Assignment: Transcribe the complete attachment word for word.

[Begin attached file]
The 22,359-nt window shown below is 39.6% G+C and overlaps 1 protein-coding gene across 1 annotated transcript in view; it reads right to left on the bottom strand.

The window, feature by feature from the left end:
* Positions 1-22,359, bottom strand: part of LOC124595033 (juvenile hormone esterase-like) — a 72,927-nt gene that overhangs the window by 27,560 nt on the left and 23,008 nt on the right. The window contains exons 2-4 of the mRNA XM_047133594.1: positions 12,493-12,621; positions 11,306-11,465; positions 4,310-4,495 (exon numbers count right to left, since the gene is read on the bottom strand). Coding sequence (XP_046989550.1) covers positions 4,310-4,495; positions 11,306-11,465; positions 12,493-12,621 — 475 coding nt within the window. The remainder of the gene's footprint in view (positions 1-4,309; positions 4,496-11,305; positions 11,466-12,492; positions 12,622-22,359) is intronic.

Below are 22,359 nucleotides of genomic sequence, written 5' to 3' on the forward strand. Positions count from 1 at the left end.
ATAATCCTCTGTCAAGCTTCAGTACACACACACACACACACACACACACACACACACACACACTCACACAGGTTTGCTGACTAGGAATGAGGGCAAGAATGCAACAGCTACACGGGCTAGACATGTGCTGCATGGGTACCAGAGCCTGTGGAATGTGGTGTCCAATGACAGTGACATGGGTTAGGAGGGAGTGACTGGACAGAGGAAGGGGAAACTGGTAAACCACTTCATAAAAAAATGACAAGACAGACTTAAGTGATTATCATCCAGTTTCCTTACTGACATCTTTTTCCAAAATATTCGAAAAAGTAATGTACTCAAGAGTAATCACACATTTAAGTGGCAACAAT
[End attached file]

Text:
The 22,359-nt window shown below is 39.6% G+C and overlaps 1 protein-coding gene across 1 annotated transcript in view; it reads right to left on the bottom strand.

The window, feature by feature from the left end:
* Positions 1-22,359, bottom strand: part of LOC124595033 (juvenile hormone esterase-like) — a 72,927-nt gene that overhangs the window by 27,560 nt on the left and 23,008 nt on the right. The window contains exons 2-4 of the mRNA XM_047133594.1: positions 12,493-12,621; positions 11,306-11,465; positions 4,310-4,495 (exon numbers count right to left, since the gene is read on the bottom strand). Coding sequence (XP_046989550.1) covers positions 4,310-4,495; positions 11,306-11,465; positions 12,493-12,621 — 475 coding nt within the window. The remainder of the gene's footprint in view (positions 1-4,309; positions 4,496-11,305; positions 11,466-12,492; positions 12,622-22,359) is intronic.

Below are 22,359 nucleotides of genomic sequence, written 5' to 3' on the forward strand. Positions count from 1 at the left end.
ATAATCCTCTGTCAAGCTTCAGTACACACACACACACACACACACACACACACACACACACACTCACACAGGTTTGCTGACTAGGAATGAGGGCAAGAATGCAACAGCTACACGGGCTAGACATGTGCTGCATGGGTACCAGAGCCTGTGGAATGTGGTGTCCAATGACAGTGACATGGGTTAGGAGGGAGTGACTGGACAGAGGAAGGGGAAACTGGTAAACCACTTCATAAAAAAATGACAAGACAGACTTAAGTGATTATCATCCAGTTTCCTTACTGACATCTTTTTCCAAAATATTCGAAAAAGTAATGTACTCAAGAGTAATCACACATTTAAGTGGCAACAAT